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I’d been hiking for eight hours up into the Julian Alps – the mountainous region of Slovenia bordered by Austria to the north, Italy to the west and Croatia to the south. I was trying to make it to one of the 180 alpine shelters before sunset. I clambered over open, sometimes unforgiving, alpine terrain reaching for iron cables and handrails during the lengthy and rocky vertical climb at Kamarca Crag.
Exhausted, achy and thirsty, I eventually arrived at the Triglav Lakes Mountain Hut (1,685 metres), a hostel-like lodge that sleeps and feeds 100 hikers. I gingerly tossed my pack on my paper thin cot in my dorm – I’d be spending the night with 12 others in a postage stamp-size room but was so tired I knew sleep would come fast and deep.
I made my way to the outside deck on worn out, jelly legs, with a carefree plan to chase a cold beer with the view; the fading light was being painted across the Seven Lakes Valley – its vertical walls seemed to cradle the high mountain meadows that swept their way toward the hut entrance.
On reaching the front door, I stood beside a hut employee talking – no, yelling – into a cellphone. His tone was harsh, his comments accusatory. He was chastising someone on the other end, whom I could also hear – and she was panicked.
“If you are lost, you should not be hiking in these mountains," he chided. “It’s getting dark; we are not a mountain rescue team. If you can’t find your way here, then you’re in for a long, cold night until you can find your way in the morning.”
Other hikers now gathered around like trail ants to an apple core; hearing the word “lost” is unsettling for any hiker. We knew quickly that a real life, high drama was unfolding under the growing shadow of Mount Triglav. And that’s when the unexpected happened.
Through her tears and panic, the voice on the phone said, “Has the man from Canada reached the hut yet?”
Long pause. At first puzzled, my brain, still slow-turning like molasses from the day’s exertion, eventually understood she could only be referring to me. I met no other Canadians on the trail this day, and no other hiking pack belonging to my hut mates was adorned with the red maple leaf, as mine was. She must be asking for me.
Sheepishly, I stepped forward and announced, “Um, I’m from Canada.”
“Good,” the staffer shot back, “You talk to her.” He handed me the phone. At rapid-fire pace, the voice announced herself as Maia, an Israeli woman whom I had met on the trail earlier that afternoon with her trail mate. Getting no sympathy from the lodge employee, she thought quickly to ask for me. “Please, Joe, can you help us? Can you try to find us?” Longer pause. Several thoughts raced through my mind: First, lost hikers, disoriented and often scared, can sometimes make bad decisions that lead to injury or worse. Second, I have no training in mountain rescue. Third, this is a big responsibility; if I fail to find Maia and her friend, what will be the consequences?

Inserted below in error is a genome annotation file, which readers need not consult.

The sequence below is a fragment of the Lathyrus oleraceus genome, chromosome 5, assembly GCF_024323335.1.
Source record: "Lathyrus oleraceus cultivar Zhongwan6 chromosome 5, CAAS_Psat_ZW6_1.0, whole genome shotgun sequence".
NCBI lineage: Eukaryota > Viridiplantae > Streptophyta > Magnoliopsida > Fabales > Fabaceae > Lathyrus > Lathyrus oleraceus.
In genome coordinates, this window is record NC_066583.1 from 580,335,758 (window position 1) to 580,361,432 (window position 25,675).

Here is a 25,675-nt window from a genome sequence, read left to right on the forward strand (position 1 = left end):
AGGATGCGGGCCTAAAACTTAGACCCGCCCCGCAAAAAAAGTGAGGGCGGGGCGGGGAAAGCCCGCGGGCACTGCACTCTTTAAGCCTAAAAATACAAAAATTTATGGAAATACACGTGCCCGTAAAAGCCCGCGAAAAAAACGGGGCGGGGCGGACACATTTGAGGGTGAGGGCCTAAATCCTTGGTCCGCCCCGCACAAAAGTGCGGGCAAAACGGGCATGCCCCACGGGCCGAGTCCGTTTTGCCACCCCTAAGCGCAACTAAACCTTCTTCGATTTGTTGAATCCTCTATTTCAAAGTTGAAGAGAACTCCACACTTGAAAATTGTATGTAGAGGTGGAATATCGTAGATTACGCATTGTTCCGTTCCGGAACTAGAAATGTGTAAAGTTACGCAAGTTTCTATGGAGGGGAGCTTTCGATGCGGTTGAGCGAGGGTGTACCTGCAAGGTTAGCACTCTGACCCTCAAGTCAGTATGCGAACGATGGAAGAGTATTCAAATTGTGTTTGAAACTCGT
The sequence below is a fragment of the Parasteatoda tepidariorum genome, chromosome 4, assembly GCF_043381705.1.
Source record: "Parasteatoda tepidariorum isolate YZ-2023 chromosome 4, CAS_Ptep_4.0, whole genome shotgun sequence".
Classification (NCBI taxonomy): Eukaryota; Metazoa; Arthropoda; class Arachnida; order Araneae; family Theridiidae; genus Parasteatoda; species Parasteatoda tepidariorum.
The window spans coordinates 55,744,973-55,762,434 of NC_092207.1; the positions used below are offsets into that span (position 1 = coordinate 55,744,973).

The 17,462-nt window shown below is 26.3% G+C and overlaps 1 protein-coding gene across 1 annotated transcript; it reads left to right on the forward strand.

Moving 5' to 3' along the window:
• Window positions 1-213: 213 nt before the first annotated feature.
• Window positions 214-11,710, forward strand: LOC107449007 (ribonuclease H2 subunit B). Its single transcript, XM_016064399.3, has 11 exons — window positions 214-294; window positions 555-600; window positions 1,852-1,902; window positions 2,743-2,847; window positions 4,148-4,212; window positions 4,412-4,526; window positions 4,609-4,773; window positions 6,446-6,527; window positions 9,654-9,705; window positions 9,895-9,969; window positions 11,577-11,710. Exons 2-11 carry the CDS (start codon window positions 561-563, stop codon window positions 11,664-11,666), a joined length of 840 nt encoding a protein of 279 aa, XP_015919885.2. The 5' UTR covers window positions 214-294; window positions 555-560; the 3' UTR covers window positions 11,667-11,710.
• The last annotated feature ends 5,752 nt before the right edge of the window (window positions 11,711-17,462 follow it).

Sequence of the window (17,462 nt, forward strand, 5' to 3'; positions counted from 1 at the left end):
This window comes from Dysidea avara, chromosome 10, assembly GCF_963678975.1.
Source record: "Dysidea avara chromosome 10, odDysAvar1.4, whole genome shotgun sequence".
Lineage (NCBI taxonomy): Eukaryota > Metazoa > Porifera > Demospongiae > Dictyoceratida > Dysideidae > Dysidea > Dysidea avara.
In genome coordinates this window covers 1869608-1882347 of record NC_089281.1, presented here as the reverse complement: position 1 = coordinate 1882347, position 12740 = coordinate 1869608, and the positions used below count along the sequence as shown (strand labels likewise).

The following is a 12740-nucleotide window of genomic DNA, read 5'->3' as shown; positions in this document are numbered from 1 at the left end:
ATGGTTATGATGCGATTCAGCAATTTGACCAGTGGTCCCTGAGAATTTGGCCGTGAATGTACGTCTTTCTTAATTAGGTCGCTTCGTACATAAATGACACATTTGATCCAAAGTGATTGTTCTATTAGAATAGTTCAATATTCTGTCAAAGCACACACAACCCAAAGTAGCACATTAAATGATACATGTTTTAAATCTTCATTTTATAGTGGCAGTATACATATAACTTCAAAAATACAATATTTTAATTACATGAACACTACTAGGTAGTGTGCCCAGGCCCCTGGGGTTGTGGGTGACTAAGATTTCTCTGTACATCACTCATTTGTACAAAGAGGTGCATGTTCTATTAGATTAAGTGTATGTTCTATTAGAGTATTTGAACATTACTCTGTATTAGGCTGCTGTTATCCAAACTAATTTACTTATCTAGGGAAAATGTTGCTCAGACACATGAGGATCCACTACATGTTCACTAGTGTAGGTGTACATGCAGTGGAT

I said yes.
Maia and I quickly devised a basic plan. Using crude estimates, we agreed that she and her hiking partner were likely closer than they were distant from the hut. I would backtrack to the nearest trail marker, 30 minutes away. I would repeatedly sound my emergency whistle, and hope it carried across the darkening valley and through the tall trees to, at least, provide an audible trail toward safety.
After hanging up, the enormity of the task set in. Just how was I going to organize a successful mountain rescue? That’s when the German cavalry showed up. It took the form of three experienced and good-natured German alpinists, who had just returned from summiting the area’s highest peak, Mount Triglav. They unselfishly offered their expertise, their maps and to join me in the search. I wanted to hug them all. We moved quickly in the fading light to gather what we needed – a working cellphone, head lamps, warm clothing, extra water, topographic maps and first-aid kit. Then we were off. Thirty minutes later, we were at the trail marker. Our whistles carried across the shadowed valley. Nothing. We repeated. Again nothing. We hiked further down, carefully tracking our route using red and white way markers painted on rocks along the now blackening trail.
Again, we whistled, yelled and repeatedly tried to hail Maia by cellphone. Nothing. I thought again and longed for that cold beer. After near 90 minutes of anxious searching, Maia answered. She had heard our whistles! But they were still off the trail and still lost. We quickly exchanged estimated co-ordinates – then the line went dead. I was buoyed by the news that Maia and friend were safe and could hear us, but night was falling. We were running out of time. We kept heading down.
Then, spotty cell service came through to give us a second chance. Before we lost connection, Maia relayed good news quickly – they were back on the trail, and could see the hut in the distance. They were safe. What’s more, they were above us on the trail, much closer to a hot meal and cold beer than we were. Four cheers! We turned and started the hard climb back up to the hut, guided by the light of our head lamps and the glow from the grins of relief on our faces.
When we reached the hut some two hours later, there were hugs, cheers and rounds of cold beer, courtesy of Maia. We spent the remainder of the evening recounting the literal and figurative ups and downs of the rescue. I came away from it all with new friends. As I lay in my mountain cot that evening, exhausted but exhilarated, I wondered if I’d have to make another life-or-death decision on my adventures. When that time comes, and I’m asked if I’m from Canada and can help, what will I say? I’ll say yes.
Joe Doiron lives in Dartmouth, N.S.